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May you all succeed!!!

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Silent O to Screen at DLS-CSB SDEAS on February 3

January 20, 2017

SILENT ODYSSEY, my docu on Deaf Filipino history, language and culture has been scheduled for showing to students of Ms. Ana Arce, faculty staff of De La Salle-College of St. Benilde School of Deaf Education and Applied Studies on February 3, Friday at Room M302 located at the 3rd floor of CSB Building in Taft Avenue, Manila.

Ms. Arce was still a student of SDEAS when I started making the film in 2007. She was also captured in the film. The film was finished and premiered in 2008.

Eight years had passed since then, but Deaf Filipinos continue to fight for their linguistic human rights. I do hope that Deaf issues tackled in Silent O completely cease to exist in the future, and that Filipino Sign Language be already recognized by the government. Nevertheless, having got involved with them as partners and participants in my film, I do feel that the society has become more accepting of Deaf people as time passes by. More people become aware of Deaf’s Being and their concerns. I also hope that hearing advocates would grow more in number.

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Screening Tomorrow! APOLINARIO MABINI: The Sublime Paralytic

August 26, 2015

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Poster designed by Leah Osido [Deaf]

THE SUBLIME PARALYTIC is narrated and captioned or subtitled in English, with Filipino Sign Language interpretations and/or insets to suit all types of audience, including the Deaf and even Blind persons. Narrators are Cris Lorenzana, Winner Ka Pinoy! host at DZXL 558 RMN Manila, and Bayani Generoso [for the Malolos Segment]. Interpreters in Filipino Sign Language are Bayani Generoso, Febe Sevilla, Gess Michael Abrenica Jr. and CJ Patriarca. Reader of Mabini’s El Decalogo is Abner Manlapaz. This is to give Deaf access to information and to promote the widespread use of Filipino Sign Language as language of Deaf Filipinos.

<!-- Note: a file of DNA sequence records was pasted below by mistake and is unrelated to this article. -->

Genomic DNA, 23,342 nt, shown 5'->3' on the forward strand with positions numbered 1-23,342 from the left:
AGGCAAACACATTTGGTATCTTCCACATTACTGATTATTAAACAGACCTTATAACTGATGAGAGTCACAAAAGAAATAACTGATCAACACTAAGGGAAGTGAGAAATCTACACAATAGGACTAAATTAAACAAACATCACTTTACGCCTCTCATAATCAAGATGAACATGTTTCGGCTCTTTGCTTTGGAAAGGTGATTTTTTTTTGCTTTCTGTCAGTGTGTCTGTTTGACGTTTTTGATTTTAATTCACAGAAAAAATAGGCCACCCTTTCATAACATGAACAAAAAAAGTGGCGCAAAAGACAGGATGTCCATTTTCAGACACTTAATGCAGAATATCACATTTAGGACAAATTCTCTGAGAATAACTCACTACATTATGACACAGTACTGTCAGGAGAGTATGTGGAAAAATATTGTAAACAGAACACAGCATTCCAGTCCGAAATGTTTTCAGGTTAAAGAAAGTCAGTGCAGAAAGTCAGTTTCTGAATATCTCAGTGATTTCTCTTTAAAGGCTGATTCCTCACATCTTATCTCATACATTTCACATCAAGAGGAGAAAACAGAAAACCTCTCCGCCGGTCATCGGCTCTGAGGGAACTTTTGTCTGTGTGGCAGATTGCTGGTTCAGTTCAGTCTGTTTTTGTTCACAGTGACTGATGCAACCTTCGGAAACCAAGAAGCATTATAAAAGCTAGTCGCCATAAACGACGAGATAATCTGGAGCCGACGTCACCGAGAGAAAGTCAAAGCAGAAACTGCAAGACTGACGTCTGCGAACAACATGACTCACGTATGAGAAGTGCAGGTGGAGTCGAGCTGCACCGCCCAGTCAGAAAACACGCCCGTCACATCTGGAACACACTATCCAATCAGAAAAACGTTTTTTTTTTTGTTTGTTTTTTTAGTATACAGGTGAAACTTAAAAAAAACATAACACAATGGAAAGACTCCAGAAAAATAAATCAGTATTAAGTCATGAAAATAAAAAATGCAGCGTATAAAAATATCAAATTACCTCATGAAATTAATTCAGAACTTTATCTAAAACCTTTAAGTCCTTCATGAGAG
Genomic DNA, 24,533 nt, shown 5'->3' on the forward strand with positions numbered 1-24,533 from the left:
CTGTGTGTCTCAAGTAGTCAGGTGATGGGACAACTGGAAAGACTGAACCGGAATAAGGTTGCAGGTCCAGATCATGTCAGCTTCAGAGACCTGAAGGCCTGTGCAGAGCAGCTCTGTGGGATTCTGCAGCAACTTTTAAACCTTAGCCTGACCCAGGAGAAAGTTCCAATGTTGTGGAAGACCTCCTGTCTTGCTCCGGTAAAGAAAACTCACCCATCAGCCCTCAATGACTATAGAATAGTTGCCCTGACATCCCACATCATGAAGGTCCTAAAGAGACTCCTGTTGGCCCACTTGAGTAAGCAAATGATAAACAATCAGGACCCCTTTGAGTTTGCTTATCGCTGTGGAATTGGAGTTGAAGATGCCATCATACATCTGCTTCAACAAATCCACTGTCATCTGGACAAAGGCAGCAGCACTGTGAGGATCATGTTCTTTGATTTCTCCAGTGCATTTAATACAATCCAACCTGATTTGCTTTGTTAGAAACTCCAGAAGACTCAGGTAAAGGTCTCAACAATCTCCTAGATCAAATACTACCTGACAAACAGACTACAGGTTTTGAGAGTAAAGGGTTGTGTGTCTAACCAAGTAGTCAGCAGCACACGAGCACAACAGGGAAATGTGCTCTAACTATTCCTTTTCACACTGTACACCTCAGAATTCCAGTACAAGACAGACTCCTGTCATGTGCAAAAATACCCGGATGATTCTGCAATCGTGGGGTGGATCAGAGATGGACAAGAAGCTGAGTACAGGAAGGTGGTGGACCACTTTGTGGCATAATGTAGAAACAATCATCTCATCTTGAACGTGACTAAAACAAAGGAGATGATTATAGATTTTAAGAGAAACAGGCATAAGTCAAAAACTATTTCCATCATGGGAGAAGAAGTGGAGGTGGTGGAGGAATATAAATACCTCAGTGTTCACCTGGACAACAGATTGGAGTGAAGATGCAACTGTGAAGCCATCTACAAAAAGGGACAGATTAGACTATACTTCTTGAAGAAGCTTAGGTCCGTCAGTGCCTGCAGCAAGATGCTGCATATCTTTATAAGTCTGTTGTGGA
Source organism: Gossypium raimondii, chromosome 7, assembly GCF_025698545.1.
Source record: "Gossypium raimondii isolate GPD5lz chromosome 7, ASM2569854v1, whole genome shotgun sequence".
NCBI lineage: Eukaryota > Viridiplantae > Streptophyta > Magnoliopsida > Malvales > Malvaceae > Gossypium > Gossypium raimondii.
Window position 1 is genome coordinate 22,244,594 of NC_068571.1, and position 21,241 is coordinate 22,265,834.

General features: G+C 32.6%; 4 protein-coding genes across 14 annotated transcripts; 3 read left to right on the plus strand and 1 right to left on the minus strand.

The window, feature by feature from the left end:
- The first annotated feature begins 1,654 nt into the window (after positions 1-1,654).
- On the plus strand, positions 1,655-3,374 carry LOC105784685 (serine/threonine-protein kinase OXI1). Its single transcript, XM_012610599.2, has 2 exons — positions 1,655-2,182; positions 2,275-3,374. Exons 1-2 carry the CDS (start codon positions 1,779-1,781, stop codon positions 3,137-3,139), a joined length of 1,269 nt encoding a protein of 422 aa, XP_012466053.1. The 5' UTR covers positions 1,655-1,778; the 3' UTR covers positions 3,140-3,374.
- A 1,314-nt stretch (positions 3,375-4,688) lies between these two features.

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In Promotion of Filipino Sign Language: “APOLINARIO MABINI: THE SUBLIME PARALYTIC”

August 17, 2015

SILENT ODYSSEY [2008], the first feature-length documentary on Deaf Filipinos was produced seven years ago. It had segments on the Filipino Sign Language [FSL] origin, importance to the Deaf of sign language, and the need for recognition of their linguistic human rights. Surprisingly, those in the Department of Education did not even know that FSL existed. Blind to its existence then??? and Now?

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Bayani Generoso Interprets in The Sublime Paralytic

Thus, FSL in APOLINARIO MABINI: THE SUBLIME PARALYTIC [and soon! in PULE: UTAK ng REBOLUSYON] was intentionally used again– to prove that it exists and keeps on flourishing through the years. Largely interpreted in FSL, it is primarily aimed at providing Deaf individuals access to information on Mabini, the First Secretary of Foreign Affairs and the First Prime Minister of the Philippines. No doubt, the visual medium is one of the best ways to help promote FSL, its recognition as the preferred language of Deaf Filipinos, and in the preservation of Deaf language and culture. Too bad that up to now, the government is not officially recognizing FSL as the national sign language of Deaf Pinoys.

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John Baliza Interprets in PULE: Utak ng Rebolusyon, the Filipino-narrated version of The Sublime Paralytic

As former student of FSL moreover, under the Filipino Sign Language Program of DLS-CSB School of Deaf Education and Applied Studies [SDEAS], it is one of my aims to provide the hearing students of FSLLP a film that will help them get familiar with FSL signs. Exposure to signs will aid them in improving their receptive skill because it was, and still is admittedly, my problem up to now!